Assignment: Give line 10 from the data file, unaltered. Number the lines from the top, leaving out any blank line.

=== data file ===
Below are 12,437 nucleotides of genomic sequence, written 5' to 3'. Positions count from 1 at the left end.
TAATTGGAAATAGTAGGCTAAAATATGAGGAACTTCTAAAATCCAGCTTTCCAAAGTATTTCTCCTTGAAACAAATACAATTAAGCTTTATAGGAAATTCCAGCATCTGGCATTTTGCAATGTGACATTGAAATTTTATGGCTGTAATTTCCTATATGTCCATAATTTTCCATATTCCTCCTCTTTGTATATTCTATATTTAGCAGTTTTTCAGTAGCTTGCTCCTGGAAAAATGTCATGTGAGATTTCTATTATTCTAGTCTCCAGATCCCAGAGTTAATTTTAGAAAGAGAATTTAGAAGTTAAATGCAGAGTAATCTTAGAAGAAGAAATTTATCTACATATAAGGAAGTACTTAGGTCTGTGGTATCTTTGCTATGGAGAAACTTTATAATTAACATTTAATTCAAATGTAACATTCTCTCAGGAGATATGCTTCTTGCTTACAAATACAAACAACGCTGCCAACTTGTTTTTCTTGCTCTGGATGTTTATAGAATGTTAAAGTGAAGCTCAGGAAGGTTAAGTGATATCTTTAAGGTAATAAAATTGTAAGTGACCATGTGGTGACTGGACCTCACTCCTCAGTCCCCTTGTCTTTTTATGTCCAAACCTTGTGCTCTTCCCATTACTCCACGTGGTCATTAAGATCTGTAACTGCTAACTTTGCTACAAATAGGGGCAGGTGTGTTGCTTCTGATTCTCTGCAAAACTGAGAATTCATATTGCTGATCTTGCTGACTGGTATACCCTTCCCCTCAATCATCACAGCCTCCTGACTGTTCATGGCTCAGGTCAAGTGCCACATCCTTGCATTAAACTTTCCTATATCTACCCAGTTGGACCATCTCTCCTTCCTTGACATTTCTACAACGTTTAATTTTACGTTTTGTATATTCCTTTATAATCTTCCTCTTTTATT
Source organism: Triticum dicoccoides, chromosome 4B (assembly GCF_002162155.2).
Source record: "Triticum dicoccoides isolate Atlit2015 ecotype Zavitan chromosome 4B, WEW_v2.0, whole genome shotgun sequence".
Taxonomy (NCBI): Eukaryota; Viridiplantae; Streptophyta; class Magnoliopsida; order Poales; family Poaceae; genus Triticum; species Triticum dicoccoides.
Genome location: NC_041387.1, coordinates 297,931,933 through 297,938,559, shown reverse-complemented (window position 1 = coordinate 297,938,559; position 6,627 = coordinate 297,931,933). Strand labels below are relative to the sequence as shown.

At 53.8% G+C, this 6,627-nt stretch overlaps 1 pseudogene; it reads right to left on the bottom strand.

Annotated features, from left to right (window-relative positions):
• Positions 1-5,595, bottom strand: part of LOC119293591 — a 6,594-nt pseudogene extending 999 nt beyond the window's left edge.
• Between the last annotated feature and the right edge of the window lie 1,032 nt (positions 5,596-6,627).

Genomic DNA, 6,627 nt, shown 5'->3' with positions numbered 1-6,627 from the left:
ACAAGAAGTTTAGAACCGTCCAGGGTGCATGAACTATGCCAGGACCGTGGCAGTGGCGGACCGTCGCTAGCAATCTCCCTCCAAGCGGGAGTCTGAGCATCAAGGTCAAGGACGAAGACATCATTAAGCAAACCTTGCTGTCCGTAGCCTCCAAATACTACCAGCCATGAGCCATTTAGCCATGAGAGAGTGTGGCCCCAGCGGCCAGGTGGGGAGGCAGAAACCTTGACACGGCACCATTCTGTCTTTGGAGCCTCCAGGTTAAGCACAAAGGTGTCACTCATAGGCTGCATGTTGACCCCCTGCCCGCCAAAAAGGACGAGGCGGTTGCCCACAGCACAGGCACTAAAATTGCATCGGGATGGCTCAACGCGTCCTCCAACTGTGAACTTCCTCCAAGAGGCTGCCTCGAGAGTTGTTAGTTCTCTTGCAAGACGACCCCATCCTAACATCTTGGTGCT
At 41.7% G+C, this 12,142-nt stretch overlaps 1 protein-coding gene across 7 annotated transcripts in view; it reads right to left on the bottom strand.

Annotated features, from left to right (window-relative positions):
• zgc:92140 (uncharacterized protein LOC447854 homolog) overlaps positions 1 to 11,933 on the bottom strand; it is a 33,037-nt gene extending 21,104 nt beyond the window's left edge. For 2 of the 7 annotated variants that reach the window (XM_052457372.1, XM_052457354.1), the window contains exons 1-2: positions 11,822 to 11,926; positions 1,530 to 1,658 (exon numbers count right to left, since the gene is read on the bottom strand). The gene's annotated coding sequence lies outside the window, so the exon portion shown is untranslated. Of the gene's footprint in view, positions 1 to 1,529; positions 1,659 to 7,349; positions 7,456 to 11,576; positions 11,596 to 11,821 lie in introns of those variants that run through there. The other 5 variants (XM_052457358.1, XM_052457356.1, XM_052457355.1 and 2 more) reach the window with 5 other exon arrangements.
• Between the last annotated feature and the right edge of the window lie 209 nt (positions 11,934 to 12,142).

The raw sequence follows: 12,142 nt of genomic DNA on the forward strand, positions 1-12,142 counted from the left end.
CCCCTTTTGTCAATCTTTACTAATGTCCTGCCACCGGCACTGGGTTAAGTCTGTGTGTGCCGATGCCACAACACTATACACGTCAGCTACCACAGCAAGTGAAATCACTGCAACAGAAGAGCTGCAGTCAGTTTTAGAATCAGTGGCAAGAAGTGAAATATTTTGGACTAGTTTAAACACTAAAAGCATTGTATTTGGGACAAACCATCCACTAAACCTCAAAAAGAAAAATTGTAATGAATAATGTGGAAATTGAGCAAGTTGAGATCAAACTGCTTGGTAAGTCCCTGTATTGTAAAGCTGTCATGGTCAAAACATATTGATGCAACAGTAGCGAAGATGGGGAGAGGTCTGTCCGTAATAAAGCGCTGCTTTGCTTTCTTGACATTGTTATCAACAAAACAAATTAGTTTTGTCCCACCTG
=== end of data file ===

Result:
• Between the last annotated feature and the right edge of the window lie 1,032 nt (positions 5,596-6,627).